Skift Take

Travel agents are still an essential part of the cruise ship booking process.

With the holidays over, many people all over North America are gazing out their windows at the icy weather beyond with one thought in mind: Get me out of here.

That’s why Monday marks the start of the three-month-long high season in the cruise industry.

The industry as a whole generates about $40 billion a year in the U.S. economy, and it has continued to grow over the long term.

At Royal Caribbean‘s Wichita contact center, the frequency of calls shifts into high gear on Monday, becoming more or less nonstop. While the callers are looking to get away, there will be no scheduled vacations for the staff until April.

But the center, in the big tropical-colored aqua and yellow buildings at 4729 S. Palisade, near 47th South and Broadway, is different from five years ago.

Related: Why Travel Agents and Telephones Still Rule Cruise Booking

For a decade after it opened in 1998 it was Royal Caribbean’s second contact center, after Miami, and as the company grew, the number of employees in Wichita peaked at close to 700.

In 2008, the company built a new contact center in Springfield, Ore. The company switched the Wichita call center to its smaller Celebrity Cruises brand and began to shift business to its new center.

Today there are 325 employees in Wichita, almost all of whom are dedicated to Celebrity Cruises. Celebrity’s 11 ships offer higher-end, more adult-oriented service than the Royal Caribbean branded ships. Celebrity cruises tend to be longer, the entertainment and food better, the level of service higher, the destinations more varied — and the travelers older and better heeled.

Europe is the most common destination, ahead of the Caribbean. Alaska is third. But the company also cruises to the Galapagos Islands, Hawaii, New England and Canada, Bermuda, South America, Australia and Asia, as well as through the Panama Canal.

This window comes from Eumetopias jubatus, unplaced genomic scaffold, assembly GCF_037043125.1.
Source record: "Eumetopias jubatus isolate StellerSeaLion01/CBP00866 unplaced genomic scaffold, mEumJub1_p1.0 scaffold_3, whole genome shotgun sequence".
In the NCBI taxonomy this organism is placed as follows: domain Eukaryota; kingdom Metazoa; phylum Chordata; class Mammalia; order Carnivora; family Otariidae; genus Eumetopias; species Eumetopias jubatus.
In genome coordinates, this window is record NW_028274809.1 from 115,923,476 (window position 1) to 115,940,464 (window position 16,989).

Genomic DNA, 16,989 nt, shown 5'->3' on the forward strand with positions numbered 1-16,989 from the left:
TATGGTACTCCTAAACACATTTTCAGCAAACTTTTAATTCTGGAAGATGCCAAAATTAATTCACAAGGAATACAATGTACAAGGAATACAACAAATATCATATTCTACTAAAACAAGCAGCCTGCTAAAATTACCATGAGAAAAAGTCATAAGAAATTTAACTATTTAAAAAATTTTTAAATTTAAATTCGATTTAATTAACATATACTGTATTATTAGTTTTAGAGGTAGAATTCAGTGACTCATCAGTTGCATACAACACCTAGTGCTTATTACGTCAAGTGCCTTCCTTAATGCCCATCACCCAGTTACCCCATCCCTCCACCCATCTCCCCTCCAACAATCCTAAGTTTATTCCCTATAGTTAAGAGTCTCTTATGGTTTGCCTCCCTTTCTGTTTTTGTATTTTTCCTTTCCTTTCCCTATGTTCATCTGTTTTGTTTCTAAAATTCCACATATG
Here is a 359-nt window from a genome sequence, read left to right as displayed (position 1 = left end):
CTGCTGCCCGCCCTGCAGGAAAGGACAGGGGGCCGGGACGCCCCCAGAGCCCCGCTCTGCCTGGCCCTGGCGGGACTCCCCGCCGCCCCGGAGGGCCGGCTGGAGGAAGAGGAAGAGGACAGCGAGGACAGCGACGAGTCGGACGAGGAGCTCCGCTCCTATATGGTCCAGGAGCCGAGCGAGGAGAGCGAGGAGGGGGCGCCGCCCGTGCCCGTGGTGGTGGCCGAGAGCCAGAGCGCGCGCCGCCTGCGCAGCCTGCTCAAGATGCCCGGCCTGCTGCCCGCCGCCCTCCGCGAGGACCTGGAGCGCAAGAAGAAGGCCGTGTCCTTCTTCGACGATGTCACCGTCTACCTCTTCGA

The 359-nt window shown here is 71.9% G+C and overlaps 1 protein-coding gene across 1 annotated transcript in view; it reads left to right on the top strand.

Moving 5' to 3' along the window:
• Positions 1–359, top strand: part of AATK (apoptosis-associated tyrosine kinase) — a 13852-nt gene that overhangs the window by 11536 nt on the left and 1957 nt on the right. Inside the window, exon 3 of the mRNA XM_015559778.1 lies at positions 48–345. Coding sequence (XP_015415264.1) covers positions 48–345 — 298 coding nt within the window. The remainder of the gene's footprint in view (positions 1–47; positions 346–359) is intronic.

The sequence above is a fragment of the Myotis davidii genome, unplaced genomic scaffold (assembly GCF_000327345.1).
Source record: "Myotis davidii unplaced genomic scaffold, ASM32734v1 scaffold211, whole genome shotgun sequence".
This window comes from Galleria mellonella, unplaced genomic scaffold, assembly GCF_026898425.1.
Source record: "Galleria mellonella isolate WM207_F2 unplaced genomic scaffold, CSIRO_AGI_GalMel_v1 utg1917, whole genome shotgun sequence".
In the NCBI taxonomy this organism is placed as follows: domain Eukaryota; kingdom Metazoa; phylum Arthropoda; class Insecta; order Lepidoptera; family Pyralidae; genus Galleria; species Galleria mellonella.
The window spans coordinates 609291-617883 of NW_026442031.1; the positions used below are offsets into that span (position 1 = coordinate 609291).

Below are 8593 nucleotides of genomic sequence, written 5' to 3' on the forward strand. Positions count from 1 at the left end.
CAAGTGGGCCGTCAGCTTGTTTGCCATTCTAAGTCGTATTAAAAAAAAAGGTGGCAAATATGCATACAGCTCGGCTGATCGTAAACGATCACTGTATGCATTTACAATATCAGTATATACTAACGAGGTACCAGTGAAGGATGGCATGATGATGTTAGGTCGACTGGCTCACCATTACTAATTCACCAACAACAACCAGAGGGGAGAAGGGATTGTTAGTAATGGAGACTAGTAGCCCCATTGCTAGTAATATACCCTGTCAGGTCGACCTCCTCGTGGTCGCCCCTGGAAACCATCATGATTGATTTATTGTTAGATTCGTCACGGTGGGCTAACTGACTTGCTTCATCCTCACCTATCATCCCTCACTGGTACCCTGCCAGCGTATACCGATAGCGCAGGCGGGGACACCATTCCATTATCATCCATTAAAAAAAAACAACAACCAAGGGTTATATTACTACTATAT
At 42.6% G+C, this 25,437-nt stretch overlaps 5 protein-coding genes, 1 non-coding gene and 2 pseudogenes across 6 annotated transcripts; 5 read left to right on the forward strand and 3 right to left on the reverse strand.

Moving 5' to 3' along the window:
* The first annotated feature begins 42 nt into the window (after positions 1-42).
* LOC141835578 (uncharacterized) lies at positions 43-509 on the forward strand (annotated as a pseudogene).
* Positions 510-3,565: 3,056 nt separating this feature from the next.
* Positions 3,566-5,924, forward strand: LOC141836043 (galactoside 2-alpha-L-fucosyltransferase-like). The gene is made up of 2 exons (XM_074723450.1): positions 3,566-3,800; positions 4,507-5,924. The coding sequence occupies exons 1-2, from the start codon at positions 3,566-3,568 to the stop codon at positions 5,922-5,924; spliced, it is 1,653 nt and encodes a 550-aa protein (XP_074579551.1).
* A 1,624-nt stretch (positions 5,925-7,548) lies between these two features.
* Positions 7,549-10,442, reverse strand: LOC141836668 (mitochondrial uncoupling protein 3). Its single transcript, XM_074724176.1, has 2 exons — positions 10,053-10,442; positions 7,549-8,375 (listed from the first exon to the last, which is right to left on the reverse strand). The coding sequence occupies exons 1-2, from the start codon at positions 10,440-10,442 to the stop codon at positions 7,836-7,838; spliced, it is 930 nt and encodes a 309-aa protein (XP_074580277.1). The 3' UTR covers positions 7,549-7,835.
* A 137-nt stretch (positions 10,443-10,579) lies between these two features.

The majority of employees at the call center deal with agents at online or large traditional travel agencies, rather than individuals.

During the three-month high season, the center averages 10,000 calls a day and will book 50,000 trips.

The cruise industry is still suffering from overcapacity, which means good deals, said Vincent Alesia, director of trade support and service for Celebrity.

“This is really a good opportunity to book a cruise,” Alesia said. “Even if there aren’t big discounts, there are lot of amenities thrown in. There’s great value.”

Amy Currier is very good at her job, winning the center’s employee-of-the-year award for 2012.

She is a member of the company’s star desk, which handles the best accounts.

She deals almost exclusively with a limited number of large travel agencies, mostly online.

Last week, her days were relatively leisurely, with a minute or so between calls. But that will change as of Monday.

“There’s no down time during high season,” she said.

Her days involve solving problems for agents, which can take anywhere from a minute to three hours.

As the calls come in, she effortlessly toggles between the many screens on the company’s reservation system, finding a key bit of information or extending a reservation.

In one call, a travel agent said that he had booked a trip across the Pacific but that the Royal Caribbean reservation system wouldn’t allow him to use the company’s popular 1-2-3-Go promotion.

A quick check by Currier revealed that that particular cruise was a repositioning trip, moving a ship to a seasonal base in Asia, rather than a regular cruise. The promotion didn’t apply.

She relayed the bad news to the agent.

“Oof, OK,” the agent said, then paused. “I’ll have to go back to the client and tell them this.”

Currier was smooth, responsive and always polite. The agents she deals with are usually the same.

“At least in theory,” she said.

She likes the variety of the jobs, she said. There’s always some new little wrinkle to deal with.

She’s not the only one. Turnover at the center is about 1 percent per year, Alesia said.

One of the biggest reasons, he said, is that the company treats its employees well. They are given a cruise after a year of working to familiarize them with the business. After that, cruises are available at deep discounts.

There is a gym in the basement, and the company runs a variety of events and activities to keep employees’ energy levels up.

Morale among the staff is good, Alesia said.

“Think about what they are selling,” he said. “We’re selling someone’s dream.”

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